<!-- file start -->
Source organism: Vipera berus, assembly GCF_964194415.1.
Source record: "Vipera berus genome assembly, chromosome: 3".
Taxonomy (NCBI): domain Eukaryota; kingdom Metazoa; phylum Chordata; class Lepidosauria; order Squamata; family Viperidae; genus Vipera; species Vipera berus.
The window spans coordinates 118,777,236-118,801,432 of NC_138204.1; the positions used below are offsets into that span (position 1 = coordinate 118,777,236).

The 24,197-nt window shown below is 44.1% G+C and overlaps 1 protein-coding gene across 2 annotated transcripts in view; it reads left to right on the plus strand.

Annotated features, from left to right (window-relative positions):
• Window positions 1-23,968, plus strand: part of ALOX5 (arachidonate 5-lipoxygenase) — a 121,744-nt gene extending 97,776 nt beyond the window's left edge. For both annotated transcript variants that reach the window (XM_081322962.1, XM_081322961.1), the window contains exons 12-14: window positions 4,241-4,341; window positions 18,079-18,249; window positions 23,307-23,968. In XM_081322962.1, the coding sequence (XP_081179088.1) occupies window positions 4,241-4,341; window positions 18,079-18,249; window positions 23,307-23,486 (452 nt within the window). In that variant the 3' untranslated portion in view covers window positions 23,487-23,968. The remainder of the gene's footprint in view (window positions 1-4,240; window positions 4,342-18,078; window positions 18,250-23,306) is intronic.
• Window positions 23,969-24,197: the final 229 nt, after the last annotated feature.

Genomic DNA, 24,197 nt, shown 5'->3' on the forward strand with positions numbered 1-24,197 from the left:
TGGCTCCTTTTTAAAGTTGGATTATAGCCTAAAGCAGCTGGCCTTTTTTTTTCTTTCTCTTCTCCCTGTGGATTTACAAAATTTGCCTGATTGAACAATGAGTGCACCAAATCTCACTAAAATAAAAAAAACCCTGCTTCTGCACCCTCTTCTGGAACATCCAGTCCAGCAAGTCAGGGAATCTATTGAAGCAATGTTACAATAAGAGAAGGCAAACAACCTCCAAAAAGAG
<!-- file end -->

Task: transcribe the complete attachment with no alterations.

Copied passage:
Source organism: Vipera berus, assembly GCF_964194415.1.
Source record: "Vipera berus genome assembly, chromosome: 3".
Taxonomy (NCBI): domain Eukaryota; kingdom Metazoa; phylum Chordata; class Lepidosauria; order Squamata; family Viperidae; genus Vipera; species Vipera berus.
The window spans coordinates 118,777,236-118,801,432 of NC_138204.1; the positions used below are offsets into that span (position 1 = coordinate 118,777,236).

The 24,197-nt window shown below is 44.1% G+C and overlaps 1 protein-coding gene across 2 annotated transcripts in view; it reads left to right on the plus strand.

Annotated features, from left to right (window-relative positions):
• Window positions 1-23,968, plus strand: part of ALOX5 (arachidonate 5-lipoxygenase) — a 121,744-nt gene extending 97,776 nt beyond the window's left edge. For both annotated transcript variants that reach the window (XM_081322962.1, XM_081322961.1), the window contains exons 12-14: window positions 4,241-4,341; window positions 18,079-18,249; window positions 23,307-23,968. In XM_081322962.1, the coding sequence (XP_081179088.1) occupies window positions 4,241-4,341; window positions 18,079-18,249; window positions 23,307-23,486 (452 nt within the window). In that variant the 3' untranslated portion in view covers window positions 23,487-23,968. The remainder of the gene's footprint in view (window positions 1-4,240; window positions 4,342-18,078; window positions 18,250-23,306) is intronic.
• Window positions 23,969-24,197: the final 229 nt, after the last annotated feature.

Genomic DNA, 24,197 nt, shown 5'->3' on the forward strand with positions numbered 1-24,197 from the left:
TGGCTCCTTTTTAAAGTTGGATTATAGCCTAAAGCAGCTGGCCTTTTTTTTTCTTTCTCTTCTCCCTGTGGATTTACAAAATTTGCCTGATTGAACAATGAGTGCACCAAATCTCACTAAAATAAAAAAAACCCTGCTTCTGCACCCTCTTCTGGAACATCCAGTCCAGCAAGTCAGGGAATCTATTGAAGCAATGTTACAATAAGAGAAGGCAAACAACCTCCAAAAAGAG